Easy, well-loved curry recipe

I don’t often do recipes on this blog but this curry is such a hit with our fussy eaters and our friends that as we were having it tonight I thought I really should blog about it. I won’t claim it as my own. It comes originally from the Cook Yourself Thin cookbook, so is pretty healthy but absolutely yummy. Now, this is no place for a curry purist, this isn’t proper homemade curry, but it is about as homemade as this busy mum gets when it comes to curry (and even busy dad is trained to make it).

I’ll give you the original recipe then tell you my modifications.

Chicken Tikka Masala

Serves 2

For the marinade:

1 tablespoon tikka masala curry paste (Patak’s is the best we’ve tried)

150g of 0% fat natural yoghurt

2 diced chicken breasts


For the sauce:

1 rounded tablespoon tikka masala curry paste

1 onion finely chopped

200g passatta

200ml tin light coconut milk

1 tablespoon 0% fat natural yoghurt

handful chopped corriander

To make the marinade, mix curry paste, yogurt, chicken and salt together, cover and leave to marinade ideally overnight

Preheat oven to 220C/fan200C. Wipe marinade off chicken and place on a baking tray. Bake for 10 mins.

Meanwhile make the sauce by heating the curry paste in a saucepan. Add the onion and sweat slowly for 5-8 mins. Add passatta and coconut milk and bring to the boil. Turn down heat and add chicken. Cook over a low heat for 5 mins or until chicken cooked through. Finish by stirring through yoghurt and coriander.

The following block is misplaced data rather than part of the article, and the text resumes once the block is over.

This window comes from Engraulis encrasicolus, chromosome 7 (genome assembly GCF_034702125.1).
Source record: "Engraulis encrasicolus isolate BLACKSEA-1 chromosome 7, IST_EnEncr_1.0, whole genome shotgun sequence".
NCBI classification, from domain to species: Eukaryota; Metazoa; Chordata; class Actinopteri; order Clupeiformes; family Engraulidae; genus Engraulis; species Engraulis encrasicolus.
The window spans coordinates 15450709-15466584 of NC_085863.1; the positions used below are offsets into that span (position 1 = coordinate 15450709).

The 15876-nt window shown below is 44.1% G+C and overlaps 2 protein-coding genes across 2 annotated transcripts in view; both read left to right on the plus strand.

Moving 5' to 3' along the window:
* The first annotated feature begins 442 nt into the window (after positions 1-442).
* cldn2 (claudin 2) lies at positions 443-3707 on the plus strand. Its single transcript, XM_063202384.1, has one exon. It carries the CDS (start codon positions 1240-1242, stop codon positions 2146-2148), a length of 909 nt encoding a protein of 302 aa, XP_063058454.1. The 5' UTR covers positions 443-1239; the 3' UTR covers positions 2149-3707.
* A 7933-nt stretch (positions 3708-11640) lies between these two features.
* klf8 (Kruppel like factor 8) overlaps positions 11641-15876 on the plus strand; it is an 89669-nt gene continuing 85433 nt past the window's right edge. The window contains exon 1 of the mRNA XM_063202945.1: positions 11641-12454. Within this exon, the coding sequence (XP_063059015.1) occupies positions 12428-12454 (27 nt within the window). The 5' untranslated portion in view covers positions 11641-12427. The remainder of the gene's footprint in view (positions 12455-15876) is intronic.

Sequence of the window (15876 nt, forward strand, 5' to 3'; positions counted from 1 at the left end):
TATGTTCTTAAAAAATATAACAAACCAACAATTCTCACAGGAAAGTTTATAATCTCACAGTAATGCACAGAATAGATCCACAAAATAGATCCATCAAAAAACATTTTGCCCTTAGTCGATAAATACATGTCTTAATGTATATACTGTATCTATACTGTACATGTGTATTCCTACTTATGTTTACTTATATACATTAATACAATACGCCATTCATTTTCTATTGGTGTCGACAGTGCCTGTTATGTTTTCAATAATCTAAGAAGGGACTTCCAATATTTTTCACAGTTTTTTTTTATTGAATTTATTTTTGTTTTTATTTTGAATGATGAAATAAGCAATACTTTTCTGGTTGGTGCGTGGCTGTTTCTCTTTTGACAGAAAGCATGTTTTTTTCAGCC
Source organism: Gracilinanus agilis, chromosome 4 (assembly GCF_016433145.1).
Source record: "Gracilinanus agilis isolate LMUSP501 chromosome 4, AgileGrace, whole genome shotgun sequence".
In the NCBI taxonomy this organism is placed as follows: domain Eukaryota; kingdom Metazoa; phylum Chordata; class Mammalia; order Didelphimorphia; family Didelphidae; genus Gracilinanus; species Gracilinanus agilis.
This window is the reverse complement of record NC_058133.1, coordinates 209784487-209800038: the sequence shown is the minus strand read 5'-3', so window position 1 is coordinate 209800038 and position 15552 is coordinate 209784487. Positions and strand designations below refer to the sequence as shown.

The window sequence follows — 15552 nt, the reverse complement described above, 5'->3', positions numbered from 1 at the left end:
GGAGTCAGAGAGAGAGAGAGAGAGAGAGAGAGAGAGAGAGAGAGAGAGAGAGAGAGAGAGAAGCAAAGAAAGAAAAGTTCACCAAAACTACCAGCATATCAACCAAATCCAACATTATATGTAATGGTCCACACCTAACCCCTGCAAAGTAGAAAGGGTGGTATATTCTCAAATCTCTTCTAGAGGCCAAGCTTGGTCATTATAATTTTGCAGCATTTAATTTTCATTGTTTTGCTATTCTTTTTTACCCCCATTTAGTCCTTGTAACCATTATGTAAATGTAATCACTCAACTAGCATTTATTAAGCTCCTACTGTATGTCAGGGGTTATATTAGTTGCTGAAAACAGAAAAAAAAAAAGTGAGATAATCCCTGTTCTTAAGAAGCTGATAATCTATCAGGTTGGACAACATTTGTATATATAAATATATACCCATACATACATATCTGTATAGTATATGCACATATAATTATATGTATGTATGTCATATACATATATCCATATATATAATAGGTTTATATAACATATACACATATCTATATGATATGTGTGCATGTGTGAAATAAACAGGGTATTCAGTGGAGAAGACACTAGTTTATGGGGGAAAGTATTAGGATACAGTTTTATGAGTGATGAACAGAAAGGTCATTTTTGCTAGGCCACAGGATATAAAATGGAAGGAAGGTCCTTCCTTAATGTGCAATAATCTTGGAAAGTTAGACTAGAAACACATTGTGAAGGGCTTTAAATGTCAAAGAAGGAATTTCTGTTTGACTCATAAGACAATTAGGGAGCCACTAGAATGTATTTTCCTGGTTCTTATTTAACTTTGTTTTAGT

Now, here’s what I do: almost never actually measure any of these ingredients. I’m fairly liberal with the curry sauce and just adjust to how much we have left. This recipe says it serves two, but all that passatta and coconut milk make for a very runny curry. We just add more meat and we can make it serve 2 adults and a 5 and 2 year old for two nights. Also we rarely use chicken breasts, we often use leftover roast chicken, in which case we might marinade in curry paste (if we remember) but don’t cook in the oven. just straight into the sauce. I’ve never added salt and can’t remember ever reading the instruction to wipe off the marinade so I’ve never done that!

When I can get away with it I add grated carrot and courgette in with the onion (carrots work best as they blend in with the sauce, or potatoes (it doesn’t keep so well over two days with potatoes as they go mushy, and I pre cook them if I do add them for a quicker meal). I have also never added coriander as I never have any, and to be honest any greenery makes Betty suspicious. I tend to add yoghurt on the plate rather than during cooking, but to be honest you could omit yoghurt from the whole recipe and it would still taste great.

Both our baby led weaned kids had this as soon as they could eat, mixed with rice (to thicken and make it easier to pick up) and with yoghurt to cool, both temperature and spice wise (though this isn’t a hot curry).

Everyone we feed this to loves it, and one friend who we loaned the cook book to has made it a staple of her household and evangelised to her friends too. I also shared it with a Twitter friend who’s family also loved it. Like I said, this isn’t for the curry connoisseur, but it is great easy, healthy dish, for a busy family, and even fussy kids.

Christmas Leftover Tiffin